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EonNAS 1100 NAS Network Storage Server E-mail
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Written by Bruce Normann   
Wednesday, 05 December 2012
Table of Contents: Page Index
EonNAS 1100 NAS Network Storage Server
Closer Look: EonNAS 1100
Insider Details: EonNAS 1100
Technology Details: EonNAS 1100
EonNAS 1100 Features
Hardware Specifications
Software Specifications
NAS Setup and Usage
NAS Testing Methodology
Basic-Disk Test Results
RAID 5 Test Results
Intel NASPT Test Results
Non-Traditional NAS Results
NAS Server Final Thoughts
EonNAS 1100 Conclusion

NAS Server Final Thoughts

My first and solemn duty is to remind everyone that relying on a collection of drives in any RAID configuration for data backup purposes is a huge error. RAID systems provide protection against loss of services, not loss of data. Several examples will illustrate the problem, I hope:

  • the drive controller goes bad and corrupts the data on all the drives in the array
  • the entire storage device is physically or electrically damaged by external forces
  • the entire storage device is lost, stolen, or destroyed
  • a single drive in a RAID 5 cluster dies and during the rebuild process, which puts higher stress on the remaining drives, a second drive fails
  • floods, earthquakes, tornadoes, etc. (AKA El Niño, Derecho)

All these points lead to the inescapable conclusion that multiple drives in a common system, in a single location do not provide effective and reliable data backup. Throughout this review I've talked about high-availability systems, and the EonNAS 1100 from Infortrend fits that description well, especially when employed in a RAID 5 or RAID 6 configuration. With a single drive failure, your data is still available and accessible. The NAS device stays online the entire time while the failed drive is replaced and the array is rebuilt. That's what RAID systems are designed to do. The inherent redundancy is not meant to serve as a backup file set. Remember, we're not talking about losing data here, we're only talking about the ability to keep working uninterrupted, if one or two drives should fail.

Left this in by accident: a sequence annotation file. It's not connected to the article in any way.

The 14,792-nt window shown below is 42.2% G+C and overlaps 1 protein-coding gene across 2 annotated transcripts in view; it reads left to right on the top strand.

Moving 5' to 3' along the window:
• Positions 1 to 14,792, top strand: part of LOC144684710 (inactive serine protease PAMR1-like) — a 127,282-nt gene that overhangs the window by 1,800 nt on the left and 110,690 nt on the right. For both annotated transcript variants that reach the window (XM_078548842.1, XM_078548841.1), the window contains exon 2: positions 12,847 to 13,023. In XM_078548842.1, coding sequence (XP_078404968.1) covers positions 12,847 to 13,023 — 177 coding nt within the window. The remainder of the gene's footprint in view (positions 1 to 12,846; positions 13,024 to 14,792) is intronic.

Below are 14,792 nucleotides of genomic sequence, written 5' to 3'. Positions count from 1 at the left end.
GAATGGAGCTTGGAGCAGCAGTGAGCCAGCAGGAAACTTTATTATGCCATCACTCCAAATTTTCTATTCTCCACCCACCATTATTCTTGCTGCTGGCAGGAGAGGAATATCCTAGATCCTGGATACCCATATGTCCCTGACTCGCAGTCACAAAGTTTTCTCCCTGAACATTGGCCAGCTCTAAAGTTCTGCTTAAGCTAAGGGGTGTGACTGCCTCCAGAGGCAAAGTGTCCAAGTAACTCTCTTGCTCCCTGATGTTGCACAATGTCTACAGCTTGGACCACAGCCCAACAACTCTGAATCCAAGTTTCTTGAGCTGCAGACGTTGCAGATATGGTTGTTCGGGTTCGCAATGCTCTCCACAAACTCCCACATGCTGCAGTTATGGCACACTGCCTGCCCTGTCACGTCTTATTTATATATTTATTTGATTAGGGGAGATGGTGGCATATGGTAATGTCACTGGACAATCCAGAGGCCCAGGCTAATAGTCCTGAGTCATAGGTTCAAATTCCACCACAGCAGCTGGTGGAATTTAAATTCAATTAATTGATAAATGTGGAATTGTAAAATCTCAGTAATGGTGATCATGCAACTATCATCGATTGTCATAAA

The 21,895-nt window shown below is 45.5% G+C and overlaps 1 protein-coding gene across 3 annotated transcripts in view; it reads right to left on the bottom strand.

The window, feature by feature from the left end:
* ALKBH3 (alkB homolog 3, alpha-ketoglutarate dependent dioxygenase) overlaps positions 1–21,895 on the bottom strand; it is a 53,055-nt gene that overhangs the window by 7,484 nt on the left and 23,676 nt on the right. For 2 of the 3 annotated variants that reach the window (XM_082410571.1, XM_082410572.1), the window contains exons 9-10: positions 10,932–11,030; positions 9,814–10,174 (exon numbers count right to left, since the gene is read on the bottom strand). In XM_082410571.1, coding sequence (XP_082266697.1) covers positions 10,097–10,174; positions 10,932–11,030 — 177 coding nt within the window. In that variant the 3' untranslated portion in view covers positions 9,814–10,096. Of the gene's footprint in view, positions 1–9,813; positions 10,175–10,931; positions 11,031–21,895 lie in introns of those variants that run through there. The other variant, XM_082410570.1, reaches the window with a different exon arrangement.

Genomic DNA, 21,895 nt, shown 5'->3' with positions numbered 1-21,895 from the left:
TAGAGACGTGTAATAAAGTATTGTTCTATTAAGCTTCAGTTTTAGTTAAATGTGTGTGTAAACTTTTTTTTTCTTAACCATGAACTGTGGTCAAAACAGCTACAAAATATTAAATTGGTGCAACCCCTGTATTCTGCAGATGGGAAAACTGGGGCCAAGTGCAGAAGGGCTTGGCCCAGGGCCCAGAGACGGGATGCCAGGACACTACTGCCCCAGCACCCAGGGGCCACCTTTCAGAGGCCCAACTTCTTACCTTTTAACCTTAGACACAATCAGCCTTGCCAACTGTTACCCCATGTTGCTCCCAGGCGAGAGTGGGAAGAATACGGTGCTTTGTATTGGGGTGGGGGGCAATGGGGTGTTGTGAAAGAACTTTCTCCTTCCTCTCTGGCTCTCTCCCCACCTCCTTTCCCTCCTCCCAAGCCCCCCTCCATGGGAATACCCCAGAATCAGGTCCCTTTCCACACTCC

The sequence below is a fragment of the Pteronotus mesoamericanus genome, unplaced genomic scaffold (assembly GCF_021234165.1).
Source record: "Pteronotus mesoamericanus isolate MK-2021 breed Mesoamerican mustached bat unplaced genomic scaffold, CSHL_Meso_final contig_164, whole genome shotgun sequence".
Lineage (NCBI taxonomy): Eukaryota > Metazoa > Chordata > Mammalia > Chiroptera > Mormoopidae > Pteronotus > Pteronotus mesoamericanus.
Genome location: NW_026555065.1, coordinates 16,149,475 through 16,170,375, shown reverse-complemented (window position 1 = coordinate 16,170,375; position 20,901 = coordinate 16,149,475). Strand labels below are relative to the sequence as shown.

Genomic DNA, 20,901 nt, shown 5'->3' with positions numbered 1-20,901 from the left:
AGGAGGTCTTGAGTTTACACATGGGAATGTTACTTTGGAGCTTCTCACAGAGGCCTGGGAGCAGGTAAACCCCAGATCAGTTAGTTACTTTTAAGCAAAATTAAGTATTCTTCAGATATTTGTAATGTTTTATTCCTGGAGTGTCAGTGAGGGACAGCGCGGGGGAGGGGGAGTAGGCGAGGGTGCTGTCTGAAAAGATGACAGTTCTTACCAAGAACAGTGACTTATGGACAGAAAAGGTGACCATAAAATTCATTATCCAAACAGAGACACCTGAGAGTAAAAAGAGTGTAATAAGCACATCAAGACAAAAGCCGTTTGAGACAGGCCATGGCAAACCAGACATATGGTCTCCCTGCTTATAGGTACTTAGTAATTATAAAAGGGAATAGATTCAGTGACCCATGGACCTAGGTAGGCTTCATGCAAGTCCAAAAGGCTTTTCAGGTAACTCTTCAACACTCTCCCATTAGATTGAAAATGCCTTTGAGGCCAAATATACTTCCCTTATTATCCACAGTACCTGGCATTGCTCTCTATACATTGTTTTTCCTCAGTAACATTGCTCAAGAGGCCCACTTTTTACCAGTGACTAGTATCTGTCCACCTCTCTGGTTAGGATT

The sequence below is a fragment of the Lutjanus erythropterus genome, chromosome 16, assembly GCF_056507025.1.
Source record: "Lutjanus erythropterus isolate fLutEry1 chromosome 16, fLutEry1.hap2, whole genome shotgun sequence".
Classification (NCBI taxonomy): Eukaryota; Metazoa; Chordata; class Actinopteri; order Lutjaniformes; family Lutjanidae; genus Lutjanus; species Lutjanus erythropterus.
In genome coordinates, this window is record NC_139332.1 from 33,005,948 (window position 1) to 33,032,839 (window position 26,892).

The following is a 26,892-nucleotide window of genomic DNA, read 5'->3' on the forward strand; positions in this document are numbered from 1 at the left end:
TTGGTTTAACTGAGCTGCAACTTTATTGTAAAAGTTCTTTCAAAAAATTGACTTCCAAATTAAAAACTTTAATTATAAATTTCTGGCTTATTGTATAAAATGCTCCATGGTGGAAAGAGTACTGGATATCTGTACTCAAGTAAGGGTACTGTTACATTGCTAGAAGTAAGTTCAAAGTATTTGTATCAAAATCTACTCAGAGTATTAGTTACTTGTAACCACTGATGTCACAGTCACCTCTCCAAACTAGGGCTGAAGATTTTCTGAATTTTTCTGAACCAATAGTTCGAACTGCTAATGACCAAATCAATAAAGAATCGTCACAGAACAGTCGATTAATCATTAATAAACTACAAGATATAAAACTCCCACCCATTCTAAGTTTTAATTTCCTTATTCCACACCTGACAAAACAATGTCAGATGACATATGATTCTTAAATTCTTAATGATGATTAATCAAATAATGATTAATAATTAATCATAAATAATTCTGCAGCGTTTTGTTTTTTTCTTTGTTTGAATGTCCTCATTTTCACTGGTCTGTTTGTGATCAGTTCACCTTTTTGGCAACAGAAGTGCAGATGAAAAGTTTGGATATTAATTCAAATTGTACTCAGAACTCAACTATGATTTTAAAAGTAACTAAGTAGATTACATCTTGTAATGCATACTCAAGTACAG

Infortrend_EonNAS_1100_NAS_Server_1000_Series_Logo_01.jpg

The EonNAS 1100 falls squarely in the business side of the marketplace, for a couple of reasons. All of the basic operating software and applications are strictly business. Forget about streaming HD video to your SmartTV or your iPhone. There's no current or planned support for using DLNA/UPnP digital devices. What you will find are interfaces for Active Directory, VMware, Citrix and Hyper-V virtualization, HTTPS and SSH, and iSCSI. All of the important IT boxes get checked, and none of the consumer ones. Infortrend offers no apologies for this, and are very clear that Data Integrity, Security, and Availability are the primary concerns that their product line addresses.

The home and small business network is going to stay on Gigabit Ethernet for awhile. The cost to upgrade switches and routers to 10 GbE is still cost prohibitive for everyone who doesn't have a dedicated LAN room with several racks full of equipment. This 4-bay NAS is sized for the smaller business, without tons of data. For the medium-sized business, or the small business that is data-centric, the EonNAS 1310 or EonNAS 1510 are a better fit, with their increased capacity, higher transfer speeds, 10GbE connectivity options, and redundant power supplies. If you're making that kind of investment in IT infrastructure, I hope this article highlighted the features of the EonNAS 1000 series. For the rest of us, this 4-bay GbE NAS offers high-end business features for the small business that's concerned about its data. This leads me to ask, "What small business isn't concerned about its data?"

So, what conclusions can we draw about this high performance, four-bay EonNAS 1100 NAS server? Click NEXT to find out, and discuss...



 

Comments 

 
# socalbadboyErnest Ngalula 2012-12-06 16:53
I didn't know Infortrend make NAS... I thought they have always focused on enterprise-level storage? This looks pretty interesting... Can't believe they are using ZFS with dedupe, compression, ZFS checksum on an 1U server that's so cheap.

Very interesting....
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# Me too...Bruce 2012-12-08 18:41
I was surprised myself when I first saw the press release for the new EonNAS 1000 line. THIS is something new, I said to myself, at the time. Then another reader commented that he wished some NAS maker would see the light and start using ZFS. I put 2 & 2 together and said, we have to review this!
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# Self-Made Geekzack 2012-12-06 17:19
great review. my start-up has actually been looking into a ZFS storage solution, but didn't know if it was worth the cost. really glad i read this review, now actually considering trying this product out.
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# Just curiousBruce 2012-12-08 18:43
Were you looking at strictly commercial products or were you considering a DIY solution with FreeNAS, or another open source software?
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